The Hidden Holiday Grief of Parenting a Child with Disabilities

The Hidden Holiday Grief of Parenting a Child with Disabilities | Houston Moms Blog

If you ask my five year old daughter what she wants Santa to bring her this year for Christmas, she’ll rattle off a list including an Orbeez Foot Spa {thanks a lot, YouTube} and a pink wristwatch. My three year old wants a dinosaur puzzle and Paw Patrol umbrella. And with a few clicks on my Amazon app, their wishes will magically arrive on our doorstep, ready for Santa to deposit under the tree in a few days. Done and done. 

Except…I’m not done. I have another kid to shop for- my eight year old, who doesn’t have a thing on his Christmas list and can’t tell Santa what he wants. My son is profoundly disabled, and for the most part, can’t play with toys like typical children. His favorite {and honestly, the only} activity he enjoys is listening to music on his iPad while chewing on a plastic pool dive ring {the BEST “chewy” toy we have found, and they’re cheap!}.

Every year at Christmas, I face the same predicament :: what do I buy my son who doesn’t play with toys, doesn’t need new clothes, and is content with everything he already has? 

Now, I realize some may find deep philosophical inspiration in my dilemma :: Oh look at that child who is content with what he already has, and is so happy despite all his physical struggles!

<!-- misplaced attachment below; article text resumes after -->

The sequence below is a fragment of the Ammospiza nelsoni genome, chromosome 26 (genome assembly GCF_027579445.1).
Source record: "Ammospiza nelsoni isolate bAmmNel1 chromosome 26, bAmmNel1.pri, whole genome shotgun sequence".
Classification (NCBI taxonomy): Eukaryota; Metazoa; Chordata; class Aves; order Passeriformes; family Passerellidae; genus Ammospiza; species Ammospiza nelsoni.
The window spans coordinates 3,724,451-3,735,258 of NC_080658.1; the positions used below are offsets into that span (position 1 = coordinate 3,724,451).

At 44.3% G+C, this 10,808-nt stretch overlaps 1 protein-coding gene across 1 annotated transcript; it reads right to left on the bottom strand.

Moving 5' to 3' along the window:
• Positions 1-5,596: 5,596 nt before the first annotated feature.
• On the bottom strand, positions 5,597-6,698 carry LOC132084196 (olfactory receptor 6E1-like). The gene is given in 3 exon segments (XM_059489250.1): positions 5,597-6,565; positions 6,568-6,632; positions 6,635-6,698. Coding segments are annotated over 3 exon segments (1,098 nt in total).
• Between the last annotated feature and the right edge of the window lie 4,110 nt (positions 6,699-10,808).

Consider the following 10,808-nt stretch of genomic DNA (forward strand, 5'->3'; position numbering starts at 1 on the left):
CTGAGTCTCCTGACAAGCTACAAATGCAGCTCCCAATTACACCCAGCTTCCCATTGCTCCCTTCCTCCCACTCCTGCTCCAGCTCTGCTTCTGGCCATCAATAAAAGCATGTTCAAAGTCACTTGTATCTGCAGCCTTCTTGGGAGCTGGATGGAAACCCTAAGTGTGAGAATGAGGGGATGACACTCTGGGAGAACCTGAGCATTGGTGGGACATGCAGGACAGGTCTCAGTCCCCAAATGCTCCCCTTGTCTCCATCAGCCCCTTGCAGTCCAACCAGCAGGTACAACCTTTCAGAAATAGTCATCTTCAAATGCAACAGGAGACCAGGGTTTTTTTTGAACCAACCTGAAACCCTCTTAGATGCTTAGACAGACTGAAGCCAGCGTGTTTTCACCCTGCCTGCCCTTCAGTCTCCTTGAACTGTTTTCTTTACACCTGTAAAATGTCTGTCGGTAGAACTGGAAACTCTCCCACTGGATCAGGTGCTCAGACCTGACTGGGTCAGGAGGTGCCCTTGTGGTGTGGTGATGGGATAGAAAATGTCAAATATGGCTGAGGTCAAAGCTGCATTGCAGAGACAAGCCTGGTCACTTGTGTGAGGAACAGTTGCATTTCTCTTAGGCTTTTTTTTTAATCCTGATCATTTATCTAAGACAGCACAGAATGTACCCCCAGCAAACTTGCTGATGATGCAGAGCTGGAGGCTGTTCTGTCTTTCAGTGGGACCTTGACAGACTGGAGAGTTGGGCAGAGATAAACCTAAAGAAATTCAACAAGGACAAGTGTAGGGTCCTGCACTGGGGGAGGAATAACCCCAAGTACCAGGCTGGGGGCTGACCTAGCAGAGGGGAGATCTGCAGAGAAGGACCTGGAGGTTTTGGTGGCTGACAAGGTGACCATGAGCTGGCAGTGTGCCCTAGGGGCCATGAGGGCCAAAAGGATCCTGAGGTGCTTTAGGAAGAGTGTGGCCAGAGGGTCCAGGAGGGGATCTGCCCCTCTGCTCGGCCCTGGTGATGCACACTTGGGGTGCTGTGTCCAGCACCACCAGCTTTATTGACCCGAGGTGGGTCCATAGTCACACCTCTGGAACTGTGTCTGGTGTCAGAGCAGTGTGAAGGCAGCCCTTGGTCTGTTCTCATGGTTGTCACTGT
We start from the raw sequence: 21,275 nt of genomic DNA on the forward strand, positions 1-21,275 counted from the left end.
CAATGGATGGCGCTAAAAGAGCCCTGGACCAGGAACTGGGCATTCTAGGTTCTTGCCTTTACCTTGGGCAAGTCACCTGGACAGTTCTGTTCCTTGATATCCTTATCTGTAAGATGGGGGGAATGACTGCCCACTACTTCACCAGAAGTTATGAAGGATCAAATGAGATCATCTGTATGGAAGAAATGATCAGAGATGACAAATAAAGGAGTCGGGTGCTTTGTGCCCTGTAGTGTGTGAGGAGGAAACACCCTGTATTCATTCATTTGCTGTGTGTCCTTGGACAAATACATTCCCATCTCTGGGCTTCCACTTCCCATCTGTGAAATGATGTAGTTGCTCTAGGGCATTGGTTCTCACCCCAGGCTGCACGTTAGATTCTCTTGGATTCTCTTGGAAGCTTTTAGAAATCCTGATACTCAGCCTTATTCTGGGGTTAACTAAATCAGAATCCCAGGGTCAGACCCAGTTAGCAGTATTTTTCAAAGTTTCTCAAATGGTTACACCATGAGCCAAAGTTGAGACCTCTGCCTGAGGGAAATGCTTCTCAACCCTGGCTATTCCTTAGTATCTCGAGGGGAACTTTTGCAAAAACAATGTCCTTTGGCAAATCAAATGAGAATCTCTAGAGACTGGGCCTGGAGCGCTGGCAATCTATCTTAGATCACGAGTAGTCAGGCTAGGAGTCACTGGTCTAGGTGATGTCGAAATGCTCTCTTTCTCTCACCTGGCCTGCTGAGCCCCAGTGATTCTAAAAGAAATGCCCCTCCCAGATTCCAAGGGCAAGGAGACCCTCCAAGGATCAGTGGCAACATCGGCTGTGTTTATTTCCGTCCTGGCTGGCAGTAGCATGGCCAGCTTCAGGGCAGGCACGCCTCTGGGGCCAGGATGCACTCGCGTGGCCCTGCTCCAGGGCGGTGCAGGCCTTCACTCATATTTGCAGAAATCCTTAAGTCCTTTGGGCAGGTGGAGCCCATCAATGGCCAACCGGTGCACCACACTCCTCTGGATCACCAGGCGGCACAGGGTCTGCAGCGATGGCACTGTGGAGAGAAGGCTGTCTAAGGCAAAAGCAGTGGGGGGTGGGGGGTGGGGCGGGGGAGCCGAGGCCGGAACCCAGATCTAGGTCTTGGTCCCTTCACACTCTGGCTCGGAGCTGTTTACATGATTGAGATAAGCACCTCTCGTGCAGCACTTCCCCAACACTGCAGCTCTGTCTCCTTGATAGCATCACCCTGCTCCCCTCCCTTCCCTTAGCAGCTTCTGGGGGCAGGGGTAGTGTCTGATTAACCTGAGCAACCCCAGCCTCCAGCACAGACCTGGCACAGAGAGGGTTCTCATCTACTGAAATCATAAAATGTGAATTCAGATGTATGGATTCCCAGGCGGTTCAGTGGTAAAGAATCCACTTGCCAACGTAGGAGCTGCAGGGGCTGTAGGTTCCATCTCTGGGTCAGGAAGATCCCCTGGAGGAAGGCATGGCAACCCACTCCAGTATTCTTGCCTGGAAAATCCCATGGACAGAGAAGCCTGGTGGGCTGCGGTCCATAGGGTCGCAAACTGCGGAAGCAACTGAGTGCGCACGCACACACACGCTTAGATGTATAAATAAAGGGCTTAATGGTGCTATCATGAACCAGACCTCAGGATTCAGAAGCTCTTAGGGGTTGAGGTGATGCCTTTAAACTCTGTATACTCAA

Please, I beg you to understand, this is not inspirational. It’s deeply sad and painful. It’s devastating to wander the aisles of Target for an hour, searching for something, anything my son can enjoy on Christmas morning and walk out only with a bag of socks. SOCKS. 

I’ve spent loads of money over the years on sensory toys. I’ve bought him musical toys, toys with lights, and toys that I know he won’t play with but purchased anyway because I desperately need him to have presents under the tree. But this year I’m stuck. We don’t need anymore “stuff” in our house, and our two younger children are now too old to enjoy the baby toys that developmentally, he could play with if he wanted to. 

We are giving all the kids an “experience gift” this year :: we are taking them to San Antonio and will visit Sea World and Morgan’s Wonderland, a magical amusement park where every single ride and attraction is wheelchair accessible. But I still want my big guy to have at least a few tangible gifts to open on Christmas Day, and I want my younger children to see him receive gifts alongside their pile of coveted items. 

If you know someone who is parenting a child with disabilities, check in with them this week. The holidays can be especially difficult, as we are celebrating the magic of the season while at the same time, grieving what will never be. We have to manage our holiday expectations and also give our children as much as we realistically can. It’s so hard, and we rarely talk about it. 

The Hidden Holiday Grief of Parenting a Child with Disabilities | Houston Moms Blog

Come on Santa, help a mama out here. What will you bring this precious boy for Christmas? 

Are you parenting a child with disabilities? Do you struggle with buying Christmas gifts for them? 

 


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8 Responses to The Hidden Holiday Grief of Parenting a Child with Disabilities

  1. Avatar
    Gene Robinson December 18, 2018 at 10:36 am #